The combustion products and heated compressed air which are discharged through turbine 17 are further heated in after-burner 18 by the combustion of fuel supplied to the upstream surface of disk 36 through outlet 37 in fuel conduit 26.
While my invention, with respect to jet engines, has been shown only in one form of turbo-jet engines, it can be used in stationary engines as Well as other aircraft jet engines, such as turbo-prop engines. Other m odifications and changes are within the concept of this inve ntion. For instance, any type of compressor, such as-a centrifugal or axial flow compressor, can be used in compressor zone 15. Furthermore, any number of rotating disk combustors may be used. Also, the embodiment of the inven tion shown in Figure l of the drawings, contains anaftere burner, this after-burner may be entirely omitted insome modifications of this invention. Many other modifications will be obvious to those skilled in the art upon study of this disclosure.
Another adaptation of this invention is a heating furnace, such as that shown in Figure 4 of-the drawings. This burner comp-rises an outer shell 41, open to the flow of air through its inlet end-42 and for the outlet of combustion products through its exhaust end 43. Burner disk 44 is supported and rotated by means of shaft 45 and motor 46. Shaft 45 extends through 'baflie member 47, which can be spaced from the inlet end of housing 4.1 so as to provide a proper amount of air for the'combustion in the burner. Fuel inlet conduit 48 extends into shell 41 so as to introduce fuel onto the surface of disk 44. Although shown as entering through the'side wall of shell 44, conduit 48 may extend through the upstream or downstream end of shell 41. Likewise, disk 44 can be rotatably supported in shell 41 on a stubshaftrnotql:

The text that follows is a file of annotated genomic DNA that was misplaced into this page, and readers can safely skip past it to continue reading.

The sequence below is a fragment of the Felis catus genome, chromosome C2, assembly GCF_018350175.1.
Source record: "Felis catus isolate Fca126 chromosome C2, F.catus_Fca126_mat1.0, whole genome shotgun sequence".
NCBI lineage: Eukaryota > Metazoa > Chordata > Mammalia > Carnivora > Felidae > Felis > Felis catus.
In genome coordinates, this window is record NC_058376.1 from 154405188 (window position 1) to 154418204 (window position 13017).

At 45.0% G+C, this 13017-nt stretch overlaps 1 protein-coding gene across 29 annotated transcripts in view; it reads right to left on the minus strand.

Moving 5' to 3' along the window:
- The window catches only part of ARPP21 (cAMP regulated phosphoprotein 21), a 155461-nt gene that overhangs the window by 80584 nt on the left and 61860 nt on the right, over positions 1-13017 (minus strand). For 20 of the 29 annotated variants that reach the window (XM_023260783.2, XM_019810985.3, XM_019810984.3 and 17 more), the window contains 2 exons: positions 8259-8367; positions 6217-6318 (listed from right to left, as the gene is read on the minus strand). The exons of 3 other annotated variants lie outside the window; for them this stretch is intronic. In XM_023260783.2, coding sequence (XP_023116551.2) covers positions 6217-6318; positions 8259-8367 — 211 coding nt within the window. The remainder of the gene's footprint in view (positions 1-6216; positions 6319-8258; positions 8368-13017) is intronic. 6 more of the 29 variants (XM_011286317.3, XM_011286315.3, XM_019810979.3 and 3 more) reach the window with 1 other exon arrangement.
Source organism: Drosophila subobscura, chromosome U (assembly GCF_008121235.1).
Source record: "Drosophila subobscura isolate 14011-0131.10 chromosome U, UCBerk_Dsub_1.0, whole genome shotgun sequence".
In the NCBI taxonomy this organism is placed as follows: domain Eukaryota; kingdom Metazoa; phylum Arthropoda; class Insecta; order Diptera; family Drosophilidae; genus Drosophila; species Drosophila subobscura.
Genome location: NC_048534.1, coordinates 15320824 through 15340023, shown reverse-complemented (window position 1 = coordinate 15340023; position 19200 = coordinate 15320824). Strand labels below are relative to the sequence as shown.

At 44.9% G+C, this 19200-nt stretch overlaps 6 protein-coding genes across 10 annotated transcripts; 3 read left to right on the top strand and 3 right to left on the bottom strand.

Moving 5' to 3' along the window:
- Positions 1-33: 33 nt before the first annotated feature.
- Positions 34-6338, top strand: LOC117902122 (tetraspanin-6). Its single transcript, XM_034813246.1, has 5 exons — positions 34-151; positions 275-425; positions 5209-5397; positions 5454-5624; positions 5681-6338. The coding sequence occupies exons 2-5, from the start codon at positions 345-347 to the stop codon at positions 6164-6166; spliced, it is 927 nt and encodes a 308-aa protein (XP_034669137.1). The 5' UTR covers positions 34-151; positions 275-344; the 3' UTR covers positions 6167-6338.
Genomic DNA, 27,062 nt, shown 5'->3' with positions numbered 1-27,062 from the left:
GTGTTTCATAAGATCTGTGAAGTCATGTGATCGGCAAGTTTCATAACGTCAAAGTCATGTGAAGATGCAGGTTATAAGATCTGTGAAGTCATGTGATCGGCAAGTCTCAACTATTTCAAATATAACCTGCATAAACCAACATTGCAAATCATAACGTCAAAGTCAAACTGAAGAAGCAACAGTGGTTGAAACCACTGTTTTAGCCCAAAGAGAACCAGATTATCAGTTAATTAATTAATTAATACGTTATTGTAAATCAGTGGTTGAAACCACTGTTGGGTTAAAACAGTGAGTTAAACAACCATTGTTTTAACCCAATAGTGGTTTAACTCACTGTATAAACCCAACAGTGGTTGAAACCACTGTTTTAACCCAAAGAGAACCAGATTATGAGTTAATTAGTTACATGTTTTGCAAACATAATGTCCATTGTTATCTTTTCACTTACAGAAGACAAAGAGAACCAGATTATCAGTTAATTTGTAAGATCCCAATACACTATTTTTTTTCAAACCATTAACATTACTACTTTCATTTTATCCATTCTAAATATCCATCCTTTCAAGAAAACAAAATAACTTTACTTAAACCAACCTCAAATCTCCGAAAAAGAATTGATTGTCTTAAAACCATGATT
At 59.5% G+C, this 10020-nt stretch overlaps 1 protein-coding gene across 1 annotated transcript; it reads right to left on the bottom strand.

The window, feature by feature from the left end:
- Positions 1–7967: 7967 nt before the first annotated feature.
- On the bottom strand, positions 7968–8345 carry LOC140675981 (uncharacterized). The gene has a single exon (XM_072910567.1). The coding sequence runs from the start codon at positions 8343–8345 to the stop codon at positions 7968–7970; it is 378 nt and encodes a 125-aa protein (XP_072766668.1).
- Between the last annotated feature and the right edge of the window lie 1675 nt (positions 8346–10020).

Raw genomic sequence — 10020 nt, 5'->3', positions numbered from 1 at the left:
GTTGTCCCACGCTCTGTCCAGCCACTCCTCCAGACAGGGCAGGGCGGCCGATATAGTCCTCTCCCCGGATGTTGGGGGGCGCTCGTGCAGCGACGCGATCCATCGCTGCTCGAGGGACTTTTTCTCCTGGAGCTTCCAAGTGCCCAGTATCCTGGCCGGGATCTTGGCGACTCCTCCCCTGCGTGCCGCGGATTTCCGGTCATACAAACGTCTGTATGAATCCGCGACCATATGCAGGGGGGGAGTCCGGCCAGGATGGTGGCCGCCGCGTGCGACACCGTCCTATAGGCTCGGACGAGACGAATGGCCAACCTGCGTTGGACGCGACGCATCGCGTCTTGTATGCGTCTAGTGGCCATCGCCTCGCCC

4 46 can be operatively connected to the stub shaft through the wall'of shell 41.
The operation of the device shown in Figure 4 of the drawings is similar to that discussed hereinabove in connection with the jet engine. In the operation of this particular burner, however, the air will ordinarily not be under compression, although the use of compressed air is within the scope of this invention.
Although the disks shown in Figures 1 and 4 are flat surface type disks, it is within the scope of this invention to use disks having either convex or concave surfaces as illustrated in Figures 4a and 4b. a